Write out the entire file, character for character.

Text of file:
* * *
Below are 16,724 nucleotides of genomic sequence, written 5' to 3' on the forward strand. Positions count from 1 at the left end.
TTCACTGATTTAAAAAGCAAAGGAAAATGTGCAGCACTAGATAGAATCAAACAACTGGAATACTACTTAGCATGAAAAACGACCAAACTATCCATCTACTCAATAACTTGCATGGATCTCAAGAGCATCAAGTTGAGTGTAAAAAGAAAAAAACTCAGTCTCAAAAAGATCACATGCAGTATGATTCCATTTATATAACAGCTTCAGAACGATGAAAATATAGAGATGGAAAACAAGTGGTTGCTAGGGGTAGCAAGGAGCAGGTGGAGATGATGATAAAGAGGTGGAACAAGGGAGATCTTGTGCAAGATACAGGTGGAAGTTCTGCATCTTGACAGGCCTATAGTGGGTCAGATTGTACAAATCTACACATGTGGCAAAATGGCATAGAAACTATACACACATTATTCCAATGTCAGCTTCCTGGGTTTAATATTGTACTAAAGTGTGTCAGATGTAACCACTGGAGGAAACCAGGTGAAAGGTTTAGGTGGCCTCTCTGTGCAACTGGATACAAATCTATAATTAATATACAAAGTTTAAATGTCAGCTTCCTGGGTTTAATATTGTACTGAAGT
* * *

Below are 16,724 nucleotides of genomic sequence, written 5' to 3' on the forward strand. Positions count from 1 at the left end.
TTCACTGATTTAAAAAGCAAAGGAAAATGTGCAGCACTAGATAGAATCAAACAACTGGAATACTACTTAGCATGAAAAACGACCAAACTATCCATCTACTCAATAACTTGCATGGATCTCAAGAGCATCAAGTTGAGTGTAAAAAGAAAAAAACTCAGTCTCAAAAAGATCACATGCAGTATGATTCCATTTATATAACAGCTTCAGAACGATGAAAATATAGAGATGGAAAACAAGTGGTTGCTAGGGGTAGCAAGGAGCAGGTGGAGATGATGATAAAGAGGTGGAACAAGGGAGATCTTGTGCAAGATACAGGTGGAAGTTCTGCATCTTGACAGGCCTATAGTGGGTCAGATTGTACAAATCTACACATGTGGCAAAATGGCATAGAAACTATACACACATTATTCCAATGTCAGCTTCCTGGGTTTAATATTGTACTAAAGTGTGTCAGATGTAACCACTGGAGGAAACCAGGTGAAAGGTTTAGGTGGCCTCTCTGTGCAACTGGATACAAATCTATAATTAATATACAAAGTTTAAATGTCAGCTTCCTGGGTTTAATATTGTACTGAAGT